CARMEL, Ind. (WISH) — Five hundred trees are coming down near West Park, after Carmel Clay Parks and Recreation officials say they’ve been irreparably damaged by the Emerald ash borer.
The invasive species came to the United States from Asia and has been known to eat Ash trees from the inside out. Michael Klitzing, CEO of Carmel Clay Parks and Rec, says the beetles hit the 40 acres west of West Park some years ago.
“Some of the trees are so compromised that a windstorm could actually cause the entire tree to fall,” Klitzing said, giving 24-Hour News 8 a tour of the park and the forest.
Klitzing explained his department is embarking on a $30 million, five- to seven-year development plan for West Park that includes building an 8,000-square-foot community center, new nature trails, an additional parking lot and an adventure low ropes course and playground in the woods. To do that, Klitzing says they’ll need to do a lot of ash borer spring cleaning.
“Five hundred trees is a lot of trees, and obviously we prefer to plan trees and preserve trees as opposed to take them out,” he said. “We have a playground that’s going to be incorporated into the woods. We don’t want to have a tree that’s at risk of falling on a kid or a member of the public on the playground.”
The forest has 2,000 documented trees, so the project will clear 25 percent of the forest. Klitzing says the department does not plan on planting new trees but will use the space to forge new trails through the woods for park visitors. He also says the parks department has done their due diligence, calling in outside experts to confirm the 500 trees already dead or infected.
“Ash declines really quickly after an Emerald ash bore kill. It gets brittle,” explained Joe Rainwater, a certified arborist, already working on felling trees Monday afternoon.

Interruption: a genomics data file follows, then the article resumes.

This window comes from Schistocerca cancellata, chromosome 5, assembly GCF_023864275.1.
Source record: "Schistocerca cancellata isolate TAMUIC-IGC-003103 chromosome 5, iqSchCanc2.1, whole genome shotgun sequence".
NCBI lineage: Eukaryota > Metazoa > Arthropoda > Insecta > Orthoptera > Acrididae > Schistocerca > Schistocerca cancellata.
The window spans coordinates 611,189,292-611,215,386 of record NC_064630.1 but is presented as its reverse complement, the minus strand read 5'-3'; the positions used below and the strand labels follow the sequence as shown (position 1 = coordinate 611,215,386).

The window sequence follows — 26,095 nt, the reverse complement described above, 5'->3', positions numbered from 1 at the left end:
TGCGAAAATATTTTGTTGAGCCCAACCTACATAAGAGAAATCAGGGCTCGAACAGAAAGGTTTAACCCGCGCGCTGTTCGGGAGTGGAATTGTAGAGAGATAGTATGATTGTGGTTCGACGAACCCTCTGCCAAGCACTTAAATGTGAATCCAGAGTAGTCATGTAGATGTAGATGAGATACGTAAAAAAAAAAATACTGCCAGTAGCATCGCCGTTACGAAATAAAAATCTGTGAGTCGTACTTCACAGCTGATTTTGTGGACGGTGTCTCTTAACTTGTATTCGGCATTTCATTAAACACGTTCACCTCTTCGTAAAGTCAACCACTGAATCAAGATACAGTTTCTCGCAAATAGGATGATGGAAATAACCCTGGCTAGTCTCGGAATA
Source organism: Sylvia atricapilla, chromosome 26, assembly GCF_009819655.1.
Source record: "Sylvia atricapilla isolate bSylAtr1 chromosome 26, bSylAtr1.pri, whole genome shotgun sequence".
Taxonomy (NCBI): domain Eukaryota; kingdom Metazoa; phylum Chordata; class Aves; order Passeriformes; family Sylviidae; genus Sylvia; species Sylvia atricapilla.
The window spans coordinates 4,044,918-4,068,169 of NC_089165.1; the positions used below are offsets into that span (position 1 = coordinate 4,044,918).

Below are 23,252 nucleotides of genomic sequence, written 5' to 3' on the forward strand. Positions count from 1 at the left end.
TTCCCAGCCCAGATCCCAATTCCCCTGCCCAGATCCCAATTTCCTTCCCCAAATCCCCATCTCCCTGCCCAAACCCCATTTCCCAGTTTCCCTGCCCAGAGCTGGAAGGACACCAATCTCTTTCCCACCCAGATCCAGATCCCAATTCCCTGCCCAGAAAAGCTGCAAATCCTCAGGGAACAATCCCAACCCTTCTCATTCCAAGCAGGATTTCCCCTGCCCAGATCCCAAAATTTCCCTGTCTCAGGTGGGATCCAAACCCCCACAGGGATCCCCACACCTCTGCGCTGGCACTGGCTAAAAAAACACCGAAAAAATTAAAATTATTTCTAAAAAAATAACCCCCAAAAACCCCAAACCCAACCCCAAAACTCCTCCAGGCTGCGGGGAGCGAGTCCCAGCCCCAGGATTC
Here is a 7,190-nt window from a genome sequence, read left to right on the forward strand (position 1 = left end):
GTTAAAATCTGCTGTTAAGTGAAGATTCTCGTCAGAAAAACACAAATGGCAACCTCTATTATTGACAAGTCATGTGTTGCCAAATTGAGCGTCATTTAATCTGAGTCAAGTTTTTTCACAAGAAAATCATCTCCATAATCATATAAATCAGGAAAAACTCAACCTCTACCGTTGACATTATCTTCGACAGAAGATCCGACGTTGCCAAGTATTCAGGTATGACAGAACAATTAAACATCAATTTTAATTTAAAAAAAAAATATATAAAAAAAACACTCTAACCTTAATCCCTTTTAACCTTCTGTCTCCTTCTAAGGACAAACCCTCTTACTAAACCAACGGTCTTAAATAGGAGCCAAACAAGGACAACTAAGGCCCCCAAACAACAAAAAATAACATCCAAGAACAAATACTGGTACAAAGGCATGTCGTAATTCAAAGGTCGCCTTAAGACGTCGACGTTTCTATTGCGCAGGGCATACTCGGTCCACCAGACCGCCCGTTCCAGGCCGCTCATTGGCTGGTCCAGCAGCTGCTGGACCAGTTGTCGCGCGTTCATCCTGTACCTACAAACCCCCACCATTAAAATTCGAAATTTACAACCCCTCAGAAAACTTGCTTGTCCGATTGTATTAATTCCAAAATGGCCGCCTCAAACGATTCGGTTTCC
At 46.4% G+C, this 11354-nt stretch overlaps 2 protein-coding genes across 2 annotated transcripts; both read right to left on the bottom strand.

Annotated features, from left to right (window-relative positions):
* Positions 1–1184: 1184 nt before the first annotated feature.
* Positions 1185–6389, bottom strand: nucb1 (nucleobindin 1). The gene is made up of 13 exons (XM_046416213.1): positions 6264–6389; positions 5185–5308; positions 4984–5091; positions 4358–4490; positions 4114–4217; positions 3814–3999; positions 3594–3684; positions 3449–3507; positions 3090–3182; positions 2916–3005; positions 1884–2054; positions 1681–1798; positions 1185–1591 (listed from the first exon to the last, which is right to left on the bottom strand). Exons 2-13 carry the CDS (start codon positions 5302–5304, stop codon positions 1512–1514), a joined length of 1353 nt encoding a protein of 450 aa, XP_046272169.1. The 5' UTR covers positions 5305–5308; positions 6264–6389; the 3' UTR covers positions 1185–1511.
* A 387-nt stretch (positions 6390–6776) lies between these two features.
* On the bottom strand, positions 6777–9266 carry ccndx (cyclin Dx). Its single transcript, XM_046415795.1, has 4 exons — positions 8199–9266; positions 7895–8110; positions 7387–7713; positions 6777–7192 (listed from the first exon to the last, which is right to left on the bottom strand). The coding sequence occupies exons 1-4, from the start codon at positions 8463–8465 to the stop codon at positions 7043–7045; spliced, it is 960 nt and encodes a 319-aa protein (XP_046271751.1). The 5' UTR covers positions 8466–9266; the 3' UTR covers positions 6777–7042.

“We could take a walk through the woods; you’d see things that are 10-, 12-, 16-inch diameter that have just broken and fallen in the time between when we came and initially looked and we started our work here. We don’t want anybody playing in here with that kind of weight just waiting to fall.”
Unfortunately, when Rainwater showed up at the West Park forest today, he discovered hundreds of additional trees had been marked with the same distinct pink paint professional crews used earlier.
“We have had a problem with vandalism,” Rainwater said. “Somebody came in and marked a bunch of trees that weren’t a part of the contract, so I’m going to go through one at a time as I cut and verify I’m getting the right trees.”
Rainwater says kids will be kids, but he is already putting in extra time to keep to the city’s schedule of clearing the 500 trees by March 31.
If all goes as planned, the multi-purpose community center and wooded playground should be complete by spring of 2019, with the remaining developments to follow in the following four to six years.